Richard Marshall interviews Kit Fine in 3:AM Magazine:
3:AM: You grapple with metaphysical questions ordinary folk like to think about too. So you have written about ontology, about what is real. We ask whether numbers exist, or chairs, or atoms and you suggest that there is an inherent confusion that haunts answers to this question. The confusions involve mistaking ontology with quantification. And this is due in part to Quine who thinks the question is scientific when it isn’t. You say, ‘He asks the wrong question, by asking a scientific rather than a philosophical question, and he answers the question he asks in the wrong way, by appealing to philosophical considerations in addition to ordinary scientific considerations.’ I think this is a really helpful and illuminating approach to the issue that as I said is one that captures everyone’s imagination whether or not one is a professional philosopher. Can you say something about these confusions?
KF: This is a big topic, but let me expand a little. Even ‘ordinary folk’ may wonder whether there really are numbers or chairs or atoms or the like. Perhaps the world is entirely concrete or consists entirely of microscopic particles or is merely a construction of our minds. But what are we asking when we ask such questions? For surely we can all agree that there is an even prime (viz., 2) and an odd prime (say, 3) and so there are numbers. Or we can all agree that we are sitting on some chairs and so there are chairs. Or we can all agree that there are water molecules, each of which is made up of two hydrogen atoms, and so there are atoms. The answer to all of these questions appears to be obviously ‘yes’ and so do we even bother to ask them?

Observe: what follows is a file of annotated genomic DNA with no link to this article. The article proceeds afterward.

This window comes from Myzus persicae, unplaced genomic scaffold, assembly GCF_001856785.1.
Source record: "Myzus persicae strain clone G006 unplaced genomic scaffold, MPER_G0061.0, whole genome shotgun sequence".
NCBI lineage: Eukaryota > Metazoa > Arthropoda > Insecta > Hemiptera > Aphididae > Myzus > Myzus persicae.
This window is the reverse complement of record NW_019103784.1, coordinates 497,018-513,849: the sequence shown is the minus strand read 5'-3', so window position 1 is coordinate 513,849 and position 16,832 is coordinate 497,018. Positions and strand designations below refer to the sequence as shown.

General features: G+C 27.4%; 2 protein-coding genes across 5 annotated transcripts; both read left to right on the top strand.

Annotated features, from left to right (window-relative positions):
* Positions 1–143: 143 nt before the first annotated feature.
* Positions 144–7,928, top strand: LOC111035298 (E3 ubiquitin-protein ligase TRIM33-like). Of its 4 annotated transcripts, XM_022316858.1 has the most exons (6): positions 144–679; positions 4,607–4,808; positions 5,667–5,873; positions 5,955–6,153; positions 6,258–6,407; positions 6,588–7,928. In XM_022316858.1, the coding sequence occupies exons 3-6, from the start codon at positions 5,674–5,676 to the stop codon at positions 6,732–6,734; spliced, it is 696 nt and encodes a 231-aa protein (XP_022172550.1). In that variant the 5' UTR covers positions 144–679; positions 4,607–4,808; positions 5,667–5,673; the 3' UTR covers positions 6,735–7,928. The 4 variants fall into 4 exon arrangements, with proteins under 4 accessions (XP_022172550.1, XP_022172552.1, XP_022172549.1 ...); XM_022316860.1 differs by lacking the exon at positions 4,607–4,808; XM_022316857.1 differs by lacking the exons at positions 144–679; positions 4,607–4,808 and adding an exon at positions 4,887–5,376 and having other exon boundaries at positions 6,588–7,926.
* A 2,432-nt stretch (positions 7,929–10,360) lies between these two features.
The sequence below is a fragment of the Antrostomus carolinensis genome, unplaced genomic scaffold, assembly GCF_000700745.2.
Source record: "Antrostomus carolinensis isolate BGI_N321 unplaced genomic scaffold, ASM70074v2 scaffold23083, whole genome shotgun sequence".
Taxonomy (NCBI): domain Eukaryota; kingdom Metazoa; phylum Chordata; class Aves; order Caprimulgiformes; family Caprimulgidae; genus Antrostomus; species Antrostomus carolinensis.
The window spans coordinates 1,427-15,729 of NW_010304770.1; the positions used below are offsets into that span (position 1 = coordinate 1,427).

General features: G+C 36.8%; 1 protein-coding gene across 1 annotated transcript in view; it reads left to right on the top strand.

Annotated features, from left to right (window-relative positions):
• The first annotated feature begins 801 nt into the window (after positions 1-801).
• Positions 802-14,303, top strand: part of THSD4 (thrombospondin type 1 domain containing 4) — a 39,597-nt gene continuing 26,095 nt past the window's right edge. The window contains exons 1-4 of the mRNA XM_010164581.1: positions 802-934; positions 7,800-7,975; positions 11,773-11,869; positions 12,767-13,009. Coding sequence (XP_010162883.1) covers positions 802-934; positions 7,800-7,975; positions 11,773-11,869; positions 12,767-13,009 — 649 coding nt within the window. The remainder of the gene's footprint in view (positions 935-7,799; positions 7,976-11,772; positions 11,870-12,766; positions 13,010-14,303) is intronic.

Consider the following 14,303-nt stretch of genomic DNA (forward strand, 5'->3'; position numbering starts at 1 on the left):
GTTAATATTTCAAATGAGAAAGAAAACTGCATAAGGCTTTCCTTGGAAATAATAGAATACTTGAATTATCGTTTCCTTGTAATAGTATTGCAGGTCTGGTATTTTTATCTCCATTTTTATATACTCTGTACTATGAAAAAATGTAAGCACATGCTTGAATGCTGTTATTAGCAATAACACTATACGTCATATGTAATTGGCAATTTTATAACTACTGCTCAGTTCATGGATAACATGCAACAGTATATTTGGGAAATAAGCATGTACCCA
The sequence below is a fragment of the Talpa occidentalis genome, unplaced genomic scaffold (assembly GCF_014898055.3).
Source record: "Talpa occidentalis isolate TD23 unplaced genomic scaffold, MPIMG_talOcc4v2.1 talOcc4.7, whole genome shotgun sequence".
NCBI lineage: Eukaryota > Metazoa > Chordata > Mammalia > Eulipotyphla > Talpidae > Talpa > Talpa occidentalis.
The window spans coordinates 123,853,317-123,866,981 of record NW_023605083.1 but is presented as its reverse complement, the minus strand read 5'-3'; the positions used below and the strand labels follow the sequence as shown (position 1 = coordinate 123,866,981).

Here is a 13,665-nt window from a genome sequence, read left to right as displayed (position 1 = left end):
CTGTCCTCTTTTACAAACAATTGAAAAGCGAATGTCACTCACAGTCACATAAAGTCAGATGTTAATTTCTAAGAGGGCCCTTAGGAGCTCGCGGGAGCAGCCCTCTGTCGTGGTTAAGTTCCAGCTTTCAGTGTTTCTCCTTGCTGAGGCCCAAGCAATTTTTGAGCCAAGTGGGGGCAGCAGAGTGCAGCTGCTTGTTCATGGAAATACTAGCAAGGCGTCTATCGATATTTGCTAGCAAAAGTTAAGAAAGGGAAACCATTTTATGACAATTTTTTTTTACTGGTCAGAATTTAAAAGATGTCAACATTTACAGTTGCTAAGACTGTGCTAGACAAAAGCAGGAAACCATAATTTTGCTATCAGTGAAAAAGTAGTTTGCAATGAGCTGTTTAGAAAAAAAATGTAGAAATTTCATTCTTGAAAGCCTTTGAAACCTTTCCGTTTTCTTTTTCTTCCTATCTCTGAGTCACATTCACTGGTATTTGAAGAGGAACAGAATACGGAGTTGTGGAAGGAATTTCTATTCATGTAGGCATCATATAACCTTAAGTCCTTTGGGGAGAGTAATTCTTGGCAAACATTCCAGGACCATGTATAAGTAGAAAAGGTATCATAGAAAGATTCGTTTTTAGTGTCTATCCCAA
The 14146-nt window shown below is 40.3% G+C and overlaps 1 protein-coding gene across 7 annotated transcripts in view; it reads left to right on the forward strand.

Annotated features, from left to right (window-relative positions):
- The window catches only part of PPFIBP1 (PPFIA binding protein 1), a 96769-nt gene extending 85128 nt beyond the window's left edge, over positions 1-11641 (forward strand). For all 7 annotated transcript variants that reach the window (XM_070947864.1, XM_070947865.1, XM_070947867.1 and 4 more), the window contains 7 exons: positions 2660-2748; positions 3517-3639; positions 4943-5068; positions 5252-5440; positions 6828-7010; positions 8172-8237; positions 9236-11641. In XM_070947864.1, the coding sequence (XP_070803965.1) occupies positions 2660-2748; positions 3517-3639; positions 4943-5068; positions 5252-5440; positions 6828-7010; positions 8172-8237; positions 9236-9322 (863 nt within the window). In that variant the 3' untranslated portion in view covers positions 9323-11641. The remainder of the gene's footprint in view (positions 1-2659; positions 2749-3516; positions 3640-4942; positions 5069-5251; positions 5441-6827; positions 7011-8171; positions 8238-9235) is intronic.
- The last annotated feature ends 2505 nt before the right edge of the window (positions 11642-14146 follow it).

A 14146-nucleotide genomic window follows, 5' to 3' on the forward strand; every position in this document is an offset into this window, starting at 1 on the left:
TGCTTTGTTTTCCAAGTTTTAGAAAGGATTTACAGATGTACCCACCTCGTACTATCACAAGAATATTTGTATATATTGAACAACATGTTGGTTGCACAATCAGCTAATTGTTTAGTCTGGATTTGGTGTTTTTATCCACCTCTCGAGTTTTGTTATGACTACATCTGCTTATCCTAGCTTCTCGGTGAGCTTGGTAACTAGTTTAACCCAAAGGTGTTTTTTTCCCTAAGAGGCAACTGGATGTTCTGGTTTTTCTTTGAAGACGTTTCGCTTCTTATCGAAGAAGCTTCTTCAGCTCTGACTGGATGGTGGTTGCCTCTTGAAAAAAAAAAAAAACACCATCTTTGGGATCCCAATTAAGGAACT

Quine thought that in asking such questions we were indeed asking ‘quantificational’ questions. For the case of each kind of object in question, we were asking whether there was an object of this kind. However, he thought that the answer to this question was not as obvious as one might have thought and that subtle philosophical considerations might be involved in attempting to answer it. In the case of chairs, for example, we might establish that there were no chairs by showing that every statement apparently about chairs could be paraphrased into one that was about particles.
I think that this is a mistake. In asking these ontological questions, we are not asking about what there is but about what is real. Are numbers real? Or chairs? Or atoms? The quantificational questions are relatively straightforward – they are to be answered by common sense or by science. Philosophy does not come into it. But the questions about reality are deeply philosophical and it is only through having a conception of reality, a philosophical Weltanschauung, that they can be answered.